Sure, an ultrasound could be “cool” if you are a woman carrying a healthy child, surrounded by family, love and support and making your own medical choices along with your doctor. Or you are excited grandparents looking forward to years of joy with a child. What’s not “cool” is if the state mandates that you undergo a medically unnecessary procedure in an effort to prevent you from making a choice that you, an adult woman whose circumstances your politicians have no right to know or judge, have already made and are unlikely to change.

Even less “cool” is the fact that the ultrasound bill was passed as part of an explicit effort to undermine women’s access to health care. Its companion bill was an “admitting privileges” requirement, a common anti-choice tactic, that threatened to close two abortion clinics in the state. Since then, Walker has boasted to anti-choice leaders of using deceptive rhetoric about the ultrasound bill in order to downplay its true intentions.

Unlike the ultrasounds of the Walkers’ children, forced ultrasounds like these aren’t the kind that anyone wants to show off. What’s astonishing is that Walker doesn’t seem to get this. Instead, he’s accusing the “gotcha” media of being “biased” and “lazy” and twisting the meaning of his comments. Unfortunately, some of the media are taking him at his word.

Walker’s remarks weren’t twisted. You can listen to his whole answer to the question here. The problem is that Walker just doesn’t seem to get why what he said was so offensive. For someone who wants to be president, that’s deeply troubling.

 

By: Michael B, Keegan, President, People For the American Way; The Blog, The Huffington Post, June 1, 2015

June 2, 2015 Posted by | Scott Walker, War On Women, Women's Health | , , , , , | Leave a comment

“Just Pretend 9/11 Never Happened”: Dick Cheney Boasts Of 7 1/2-Year Record Of Preventing Terrorism

Dick Cheney, reports The Wall Street Journal’s Patrick O’Connor, has a new book coming out in September, as well as “a Darth Vader trailer-hitch cover, a nod to his alter-ego from the Bush days,” and also a slightly new way of defending his administration’s record of protecting Americans from terrorist attacks. Cheney now tells O’Connor his policies “kept us safe for 7½ years.”

The usual Republican line is that Bush and Cheney “kept us safe,” full stop. The “he kept us safe” line has always been slightly tricky owing to the fact that foreign terrorist attacks killed more Americans during the Bush administration than every other presidency in history combined. The easiest way to handle this tiny fly in the ointment (and the related problems of Bush ignoring serious warnings of imminent attacks) is to pretend it never happened. To wit, Jeb Bush yesterday defended his brother’s administration like so: “Well, the successes clearly are protecting the homeland. We were under attack, and he brought — he unified the country and he showed dogged determination. And he kept us safe.”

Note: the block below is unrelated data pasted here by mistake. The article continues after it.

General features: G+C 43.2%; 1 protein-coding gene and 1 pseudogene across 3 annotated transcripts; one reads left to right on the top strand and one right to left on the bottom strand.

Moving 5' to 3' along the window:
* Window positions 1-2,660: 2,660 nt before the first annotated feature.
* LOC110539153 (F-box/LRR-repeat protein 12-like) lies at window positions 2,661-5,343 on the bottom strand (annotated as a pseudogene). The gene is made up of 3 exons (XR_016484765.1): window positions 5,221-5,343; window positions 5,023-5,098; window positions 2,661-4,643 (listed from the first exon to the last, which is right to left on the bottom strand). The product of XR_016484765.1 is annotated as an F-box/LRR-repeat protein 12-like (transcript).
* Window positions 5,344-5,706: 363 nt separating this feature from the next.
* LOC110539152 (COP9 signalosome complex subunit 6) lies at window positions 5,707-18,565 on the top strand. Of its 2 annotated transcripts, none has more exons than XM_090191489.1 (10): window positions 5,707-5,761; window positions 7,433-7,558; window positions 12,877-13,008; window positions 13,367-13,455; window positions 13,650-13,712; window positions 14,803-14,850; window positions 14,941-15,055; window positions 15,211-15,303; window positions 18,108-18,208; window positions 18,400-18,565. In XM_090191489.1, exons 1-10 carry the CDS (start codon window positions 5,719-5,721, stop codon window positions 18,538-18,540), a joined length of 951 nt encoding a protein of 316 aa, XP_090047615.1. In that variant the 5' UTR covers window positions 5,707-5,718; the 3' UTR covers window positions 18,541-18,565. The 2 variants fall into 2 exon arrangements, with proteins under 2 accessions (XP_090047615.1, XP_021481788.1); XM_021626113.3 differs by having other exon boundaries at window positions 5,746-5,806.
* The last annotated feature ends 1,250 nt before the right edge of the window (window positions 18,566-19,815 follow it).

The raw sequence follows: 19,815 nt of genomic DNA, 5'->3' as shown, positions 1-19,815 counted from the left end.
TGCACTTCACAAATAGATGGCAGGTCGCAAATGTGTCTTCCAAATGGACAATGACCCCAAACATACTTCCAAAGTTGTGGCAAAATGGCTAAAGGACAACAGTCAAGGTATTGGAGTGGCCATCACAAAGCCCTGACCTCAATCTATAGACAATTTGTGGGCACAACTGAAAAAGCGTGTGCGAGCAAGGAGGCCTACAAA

But a small part of Cheney has always felt the lawyerly compunction to phrase his defense in a technically accurate fashion. In an August 2009 Fox News interview, Cheney worked the phrase “eight years” into his defense of the Bush administration’s anti-terrorism record:

I’m very proud of what we did in terms of defending the nation for the last eight years successfully. …

I think they were directly responsible for the fact that for eight years we had no further mass casualty attacks against the United States. …

we had a track record now of eight years of defending the nation against any further mass casualty attacks from Al Qaida.

Cheney could say “eight years” because the interview took place eight years after the enormous mass-casualty attack that occurred on his watch. “Eight years” is a nice-sounding phrase, because it matches the length of his term in office. His eight-year figure took the last seven and a half years of Bush plus the first six months of Obama to arrive at a nice, round sum.

In 2013, Cheney altered the boast somewhat, to castigate the Obama administration for having been caught by surprise by the attacks at Benghazi. “When we were there, on our watch, we were always ready on 9/11, on the anniversary,” he scolded. Cheney was about to insist that the Bush administration had been prepared to stop a terrorist attack on every 9/11, then realized that there was that one huge exception, so he changed it slightly. Under their watch, Americans enjoyed seven terrorism-free September 11s out of eight.

And now he’s been reduced to “kept us safe for 7½ years.” It doesn’t have quite the same ring, given that most people are aware that presidential administrations govern in numbers divisible by four. It is somewhat reminiscent of a circa-2000 Onion article imagining George W. Bush suspiciously refusing to deny a 1984 mass murder for which he appeared guilty. (“On Jan. 20, during a radio interview on Pittsburgh’s KDKA, he said he has ‘not committed a single mass murder in the past 16 years’ — just one day after making a similar comment mentioning 15 years.”) That odd fastidiousness in the service of massive dishonesty has become the most charming element of the Cheney post-presidency.

 

By: Jonathan Chait, The Dail Intelligencer, New York Magazine, June 1, 2015

June 2, 2015 Posted by | Bush-Cheney Administration, Dick Cheney, National Security | , , , , , | Leave a comment